15 new entries have been added to The Proofreader’s Hall of Shame to mark the end of yet another year. May 2006 see many more typos…
For a while, I had wondered exactly what font is used on all the signs for buildings at the University of Georgia. I’ll have to post a picture on Flickr when I get back on campus, so you can see an example of the sign typography— it’s definitely distinctive.
Anyway, the font, as it turns out, is Ron Arnholm’s VGC Aquarius, which was designed back in the ’70s and more recently converted to digital form by Red Rooster. And I’ve seen Arnholm’s Legacy Sans used on various UGA promotional materials as well.
But the interesting part is why they used those particular fonts. Well, why not, when the designer is right there in your midst?
Edited 2006/02/05 to add: Here’s an example of one of the signs using the Aquarius font… with an added misspelling, to boot.
You know that spammers are starting to get desperate when they spell things in such a manner that you aren’t entirely sure what they’re talking about. “Tigera”? I guess that’s the drug that succeeded Panthera and Jaguara…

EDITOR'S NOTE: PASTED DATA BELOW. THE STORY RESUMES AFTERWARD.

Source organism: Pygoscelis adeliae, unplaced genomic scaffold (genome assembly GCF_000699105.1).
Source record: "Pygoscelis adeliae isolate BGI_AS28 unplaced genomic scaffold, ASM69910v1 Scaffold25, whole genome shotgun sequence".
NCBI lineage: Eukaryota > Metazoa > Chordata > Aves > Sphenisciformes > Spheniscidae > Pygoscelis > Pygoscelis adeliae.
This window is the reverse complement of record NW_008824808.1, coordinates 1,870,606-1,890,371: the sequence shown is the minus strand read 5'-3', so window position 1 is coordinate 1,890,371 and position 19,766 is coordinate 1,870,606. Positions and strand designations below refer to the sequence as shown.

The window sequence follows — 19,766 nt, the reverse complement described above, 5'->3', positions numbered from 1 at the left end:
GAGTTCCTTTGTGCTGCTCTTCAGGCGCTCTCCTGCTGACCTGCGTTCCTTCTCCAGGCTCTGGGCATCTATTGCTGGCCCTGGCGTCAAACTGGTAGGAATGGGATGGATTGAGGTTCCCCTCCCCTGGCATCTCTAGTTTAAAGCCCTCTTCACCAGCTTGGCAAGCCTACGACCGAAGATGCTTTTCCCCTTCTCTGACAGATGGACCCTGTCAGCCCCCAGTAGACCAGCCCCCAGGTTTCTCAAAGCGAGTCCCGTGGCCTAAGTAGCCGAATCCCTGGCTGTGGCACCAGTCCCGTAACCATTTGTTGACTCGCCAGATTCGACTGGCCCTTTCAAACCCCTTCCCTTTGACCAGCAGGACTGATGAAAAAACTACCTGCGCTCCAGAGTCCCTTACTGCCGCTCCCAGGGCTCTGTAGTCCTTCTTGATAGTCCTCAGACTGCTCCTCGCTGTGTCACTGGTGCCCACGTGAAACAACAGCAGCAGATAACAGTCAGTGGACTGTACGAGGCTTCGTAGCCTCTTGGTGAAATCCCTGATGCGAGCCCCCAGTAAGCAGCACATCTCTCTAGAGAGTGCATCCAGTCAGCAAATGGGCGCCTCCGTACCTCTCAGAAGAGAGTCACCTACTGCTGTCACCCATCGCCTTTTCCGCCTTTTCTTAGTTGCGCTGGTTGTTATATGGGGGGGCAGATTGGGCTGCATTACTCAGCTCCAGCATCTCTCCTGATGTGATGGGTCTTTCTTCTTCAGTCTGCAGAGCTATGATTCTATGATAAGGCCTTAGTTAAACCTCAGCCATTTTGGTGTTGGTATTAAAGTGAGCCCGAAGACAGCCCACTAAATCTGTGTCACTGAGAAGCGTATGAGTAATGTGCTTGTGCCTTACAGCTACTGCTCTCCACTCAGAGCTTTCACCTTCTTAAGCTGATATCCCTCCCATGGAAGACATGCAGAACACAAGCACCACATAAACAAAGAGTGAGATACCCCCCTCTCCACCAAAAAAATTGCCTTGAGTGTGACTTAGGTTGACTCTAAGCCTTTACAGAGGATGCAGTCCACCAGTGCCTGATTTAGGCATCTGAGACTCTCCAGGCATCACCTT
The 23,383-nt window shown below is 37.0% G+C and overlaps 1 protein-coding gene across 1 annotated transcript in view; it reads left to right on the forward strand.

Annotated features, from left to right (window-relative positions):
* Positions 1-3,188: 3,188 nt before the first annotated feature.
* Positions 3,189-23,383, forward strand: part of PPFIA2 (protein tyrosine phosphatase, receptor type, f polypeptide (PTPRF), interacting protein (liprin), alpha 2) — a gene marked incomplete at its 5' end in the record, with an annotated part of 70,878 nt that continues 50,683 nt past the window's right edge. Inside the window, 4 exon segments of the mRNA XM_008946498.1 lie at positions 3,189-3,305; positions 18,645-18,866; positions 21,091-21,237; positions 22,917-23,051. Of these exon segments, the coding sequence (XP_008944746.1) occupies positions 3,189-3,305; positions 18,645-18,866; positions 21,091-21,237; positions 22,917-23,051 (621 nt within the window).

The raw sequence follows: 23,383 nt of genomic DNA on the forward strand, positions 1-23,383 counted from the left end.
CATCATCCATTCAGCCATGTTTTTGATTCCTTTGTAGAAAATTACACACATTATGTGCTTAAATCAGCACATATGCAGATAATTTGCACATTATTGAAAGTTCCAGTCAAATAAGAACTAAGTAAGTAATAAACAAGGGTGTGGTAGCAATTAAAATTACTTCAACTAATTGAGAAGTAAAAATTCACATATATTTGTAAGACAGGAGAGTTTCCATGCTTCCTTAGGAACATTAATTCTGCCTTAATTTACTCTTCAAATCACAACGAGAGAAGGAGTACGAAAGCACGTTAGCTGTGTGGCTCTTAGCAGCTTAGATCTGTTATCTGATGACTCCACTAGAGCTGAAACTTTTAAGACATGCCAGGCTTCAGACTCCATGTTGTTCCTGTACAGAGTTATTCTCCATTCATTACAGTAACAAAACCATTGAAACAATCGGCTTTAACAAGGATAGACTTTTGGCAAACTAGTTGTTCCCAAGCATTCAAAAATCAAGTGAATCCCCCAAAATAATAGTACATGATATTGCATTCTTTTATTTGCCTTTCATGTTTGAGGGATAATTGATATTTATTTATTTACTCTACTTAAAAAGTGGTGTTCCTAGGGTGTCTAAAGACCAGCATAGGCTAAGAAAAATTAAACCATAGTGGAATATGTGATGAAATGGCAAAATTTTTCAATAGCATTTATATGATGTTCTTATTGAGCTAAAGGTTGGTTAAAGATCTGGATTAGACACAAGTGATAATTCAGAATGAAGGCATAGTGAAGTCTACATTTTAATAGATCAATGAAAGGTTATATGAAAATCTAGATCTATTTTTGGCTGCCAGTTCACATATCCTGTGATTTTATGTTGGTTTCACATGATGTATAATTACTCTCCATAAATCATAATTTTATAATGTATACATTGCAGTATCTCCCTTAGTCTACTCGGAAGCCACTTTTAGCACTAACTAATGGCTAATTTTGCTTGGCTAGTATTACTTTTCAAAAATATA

And I quote, completely verbatim except for the edited URL:
From: “Sonia B. Johnson, VI”
Good day sir,
We makes it easy to oer der the mee dica utions you need.
What’s Die abra really like? Ever wonder what it it feels like to take Niu agra? If you have Erei ctile diso function. then go for it.
Best stuff on Tigera only at $ 1.56/ piill, and all others too in same brackets
Try us and you will NOT BE DlSAPOlNTED!
copy the address below and paste in o your web browser:
for 48 hors.
I cannot, for the life of me, figure out where my cell phone is. I didn’t see it at all in my room this morning (it could very well be there, but I couldn’t find it), and it’s not in the computer science department’s lost and found (which is the only other place I can think of that it might be).
And to make things worse, I tried calling it with a phone card to see if anyone had picked it up and would answer, and immediately got my voice mail – which means that the phone has either been turned off or otherwise ran out of battery life.
Though I’m hardly one for idle conversation, this is still frustrating me. For one thing, it is sort of important to be able to call my teammates for this group project I’m working on… not to mention that I need a way to keep in touch with my dad while out of the room to arrange a ride back home once the semester’s over.
Edited to add: Turns out that I’m not entirely phoneless after all; I still had my old bare-bones cell phone lying around in my apartment, and as it was from the same provider, I was able to transfer the number over to it for the time being. That definitely makes me feel a bit less stressed out, anyway!